Regional banks have been in a battle with higher interest rates that’s forced them to pay more on customer funds while eroding the value of bonds they once saw as a reliable source of liquidity. For some, the pressures were too much: Silicon Valley Bank, Signature Bank and First Republic failed while others scrambled to shore up funds as spooked depositors yanked their cash. PacWest Bancorp, for one, embarked on a series of asset sales as it weighed strategic options.
The prospect of a further rate hike this month offers little sign of a reprieve from those pressures, prompting analysts to forecast some tough results. Adding to the pain is the likelihood that smaller or mid-sized banks will be subject to more stringent regulation amid proposals by the Federal Reserve’s top banking regulator Michael Barr in the wake of those recent bank failures.
“As we go through earnings season, the attention is going to shift back from deposit levels to deposit costs, and the attention is going to shift back to net interest income,” Morgan Stanley analyst Manan Gosalia said in an interview. “These things are heading the wrong way.”
Interest expenses at banks have been rising as they strive to hold onto depositors seeking a greater cut of the Fed’s rate hikes. Citigroup is increasing what it pays out, Chief Financial Officer Mark Mason said after the bank reported earnings. At Wells Fargo and JPMorgan, interest expenses climbed a staggering 465% at each of the firms in the second quarter.
And they might not quite be hitting that goal to keep hold of deposits yet, either: Deposits had slipped at Wells Fargo and Citigroup by the end of the second quarter from the end of March. They would have been down at JPMorgan, too, but for its rescue purchase of First Republic Bank in May.
Cleveland-based KeyCorp said in June that its net interest income would probably drop 12% this quarter—worse than the 4% to 5% it previously forecast—as the lender pays more to hold onto depositors. In its first quarter earnings, the firm said that interest-bearing deposit costs had increased 62 basis points from the prior period.
Zions Bancorp., based in Salt Lake City, Utah, also said its net interest margin will fall this quarter. The figure, which compares how much a bank earns on loans with what it pays depositors, will shrink to about 2.85% from 3.33% in the first three months of 2023, it said in June.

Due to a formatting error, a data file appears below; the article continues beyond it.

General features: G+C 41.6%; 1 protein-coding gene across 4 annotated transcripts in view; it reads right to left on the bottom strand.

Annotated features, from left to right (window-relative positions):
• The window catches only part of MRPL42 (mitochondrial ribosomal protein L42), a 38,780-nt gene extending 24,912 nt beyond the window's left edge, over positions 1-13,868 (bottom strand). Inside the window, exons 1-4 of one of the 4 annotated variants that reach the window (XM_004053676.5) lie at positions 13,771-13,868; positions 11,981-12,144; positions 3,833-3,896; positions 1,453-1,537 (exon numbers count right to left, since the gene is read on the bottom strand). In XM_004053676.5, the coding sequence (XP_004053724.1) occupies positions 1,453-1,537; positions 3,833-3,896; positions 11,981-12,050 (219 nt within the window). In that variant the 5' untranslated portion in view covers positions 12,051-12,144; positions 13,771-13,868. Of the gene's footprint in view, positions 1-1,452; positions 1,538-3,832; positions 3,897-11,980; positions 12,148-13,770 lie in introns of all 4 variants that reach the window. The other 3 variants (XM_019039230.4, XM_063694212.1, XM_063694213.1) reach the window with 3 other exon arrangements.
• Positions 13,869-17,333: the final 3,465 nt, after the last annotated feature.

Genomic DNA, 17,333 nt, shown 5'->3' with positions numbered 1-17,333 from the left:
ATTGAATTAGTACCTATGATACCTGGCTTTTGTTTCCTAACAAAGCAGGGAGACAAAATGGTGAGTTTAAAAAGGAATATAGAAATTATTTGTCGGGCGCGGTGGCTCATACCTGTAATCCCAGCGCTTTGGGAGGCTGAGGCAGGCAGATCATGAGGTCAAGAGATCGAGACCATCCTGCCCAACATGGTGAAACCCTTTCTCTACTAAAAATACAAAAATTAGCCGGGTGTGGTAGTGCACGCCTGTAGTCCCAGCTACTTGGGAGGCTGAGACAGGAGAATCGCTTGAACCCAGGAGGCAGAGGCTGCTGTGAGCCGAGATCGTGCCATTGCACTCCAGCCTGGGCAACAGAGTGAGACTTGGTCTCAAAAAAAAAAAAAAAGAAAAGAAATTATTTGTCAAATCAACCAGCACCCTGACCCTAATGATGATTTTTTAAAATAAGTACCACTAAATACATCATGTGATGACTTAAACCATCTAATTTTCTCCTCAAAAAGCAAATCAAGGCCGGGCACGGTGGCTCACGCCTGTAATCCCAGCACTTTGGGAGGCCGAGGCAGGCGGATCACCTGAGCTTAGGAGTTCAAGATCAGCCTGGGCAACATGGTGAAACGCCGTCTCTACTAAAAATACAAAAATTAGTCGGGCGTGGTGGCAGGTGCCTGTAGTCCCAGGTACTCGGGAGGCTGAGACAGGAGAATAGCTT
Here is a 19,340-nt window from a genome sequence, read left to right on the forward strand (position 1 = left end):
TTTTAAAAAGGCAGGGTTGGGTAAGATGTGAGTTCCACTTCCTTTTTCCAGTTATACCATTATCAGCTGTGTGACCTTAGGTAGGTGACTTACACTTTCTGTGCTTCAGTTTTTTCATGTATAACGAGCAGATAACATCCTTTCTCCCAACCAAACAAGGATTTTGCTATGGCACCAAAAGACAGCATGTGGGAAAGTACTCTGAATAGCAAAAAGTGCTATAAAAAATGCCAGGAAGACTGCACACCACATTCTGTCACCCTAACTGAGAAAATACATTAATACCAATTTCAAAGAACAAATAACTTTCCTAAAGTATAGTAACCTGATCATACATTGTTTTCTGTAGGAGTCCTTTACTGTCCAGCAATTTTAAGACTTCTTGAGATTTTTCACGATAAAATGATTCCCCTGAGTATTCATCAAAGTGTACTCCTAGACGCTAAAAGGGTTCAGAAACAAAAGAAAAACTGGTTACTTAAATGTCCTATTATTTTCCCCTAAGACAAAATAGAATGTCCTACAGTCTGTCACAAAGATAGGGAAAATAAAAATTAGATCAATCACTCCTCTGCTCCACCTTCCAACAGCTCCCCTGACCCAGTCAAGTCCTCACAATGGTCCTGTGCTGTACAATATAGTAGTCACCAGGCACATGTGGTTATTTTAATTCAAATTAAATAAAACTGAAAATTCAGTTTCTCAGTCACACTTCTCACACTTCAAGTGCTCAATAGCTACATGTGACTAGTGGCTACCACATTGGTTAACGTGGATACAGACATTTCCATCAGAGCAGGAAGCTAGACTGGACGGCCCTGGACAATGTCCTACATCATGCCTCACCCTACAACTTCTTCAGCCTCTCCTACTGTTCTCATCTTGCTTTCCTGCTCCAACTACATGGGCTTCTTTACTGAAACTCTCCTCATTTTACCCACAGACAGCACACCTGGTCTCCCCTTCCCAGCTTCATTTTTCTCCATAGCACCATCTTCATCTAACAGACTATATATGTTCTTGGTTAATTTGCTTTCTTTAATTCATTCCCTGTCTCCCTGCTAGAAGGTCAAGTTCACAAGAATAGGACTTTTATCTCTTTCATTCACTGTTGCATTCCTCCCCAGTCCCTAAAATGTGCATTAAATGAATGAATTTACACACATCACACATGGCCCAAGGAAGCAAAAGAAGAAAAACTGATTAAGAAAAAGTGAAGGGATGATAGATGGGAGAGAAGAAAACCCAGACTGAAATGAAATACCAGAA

“From a fundamental perspective, the outlook is challenging,” Goldman Sachs Group analysts led by Ryan Nash wrote in a note. “Deposits are shrinking, deposit costs continue to rise more than expected, mix shift out of non-interest bearing is likely to continue and asset re-pricing benefits are not enough to offset the pressure.”
The KBW Regional Banking Index is down about 21% this year, in a first half where short sellers betting against the lenders piled into the sector sparking waves of volatility.
As the turmoil that began with Silvergate Capital Corp. escalated into a crisis of confidence among depositors, many regional banks have been forced to rely on more costly or less sticky sources of funding—which in turn harms profitability. For some, these costs didn’t start rising until late in the quarter, meaning investors are yet to see what the landscape of higher funding costs looks like.
“We expect banks are also using higher cost brokered CDs to supplement organic deposit growth,” Morgan Stanley analysts led by Gosalia wrote in a note. “We view accelerating deposit costs, not accelerating deposit outflows, as the most significant headwind to earnings for the next several quarters.”
An additional headwind to lending activity for some regional banks could come from regulators. The Federal Reserve’s Barr is proposing changes that would require banks to hold more capital to weather economic turbulence.
The changes would also lower the threshold for firms subject to the rules to include banks or bank holding companies with more than $100 billion in assets. Currently, such restrictions only apply to firms that are globally active or have $700 billion or more in assets, Barr said earlier this month.
Another pressure point is regional banks’ exposure to commercial real estate, assets which have been battered by rising interest rates just as the pandemic emptied offices. According to Fitch Ratings, banks with less than $100 billion in assets are more vulnerable to those headwinds, given their higher exposure as a percentage of assets and total capital, the ratings firm wrote in May.
“With respect to real estate, regional banks are especially exposed not so much to value or even to credit risk as much as they are just to rate risk,” Gavriel Kahane, chief executive and co-founder of real estate investor Arkhouse, said in an interview. To the extent that there’s a need for liquidity, “banks will need to realize out of these longer-term assets to meet those short-term liabilities and deposit withdrawals—and that could really cascade into a big problem,” he said.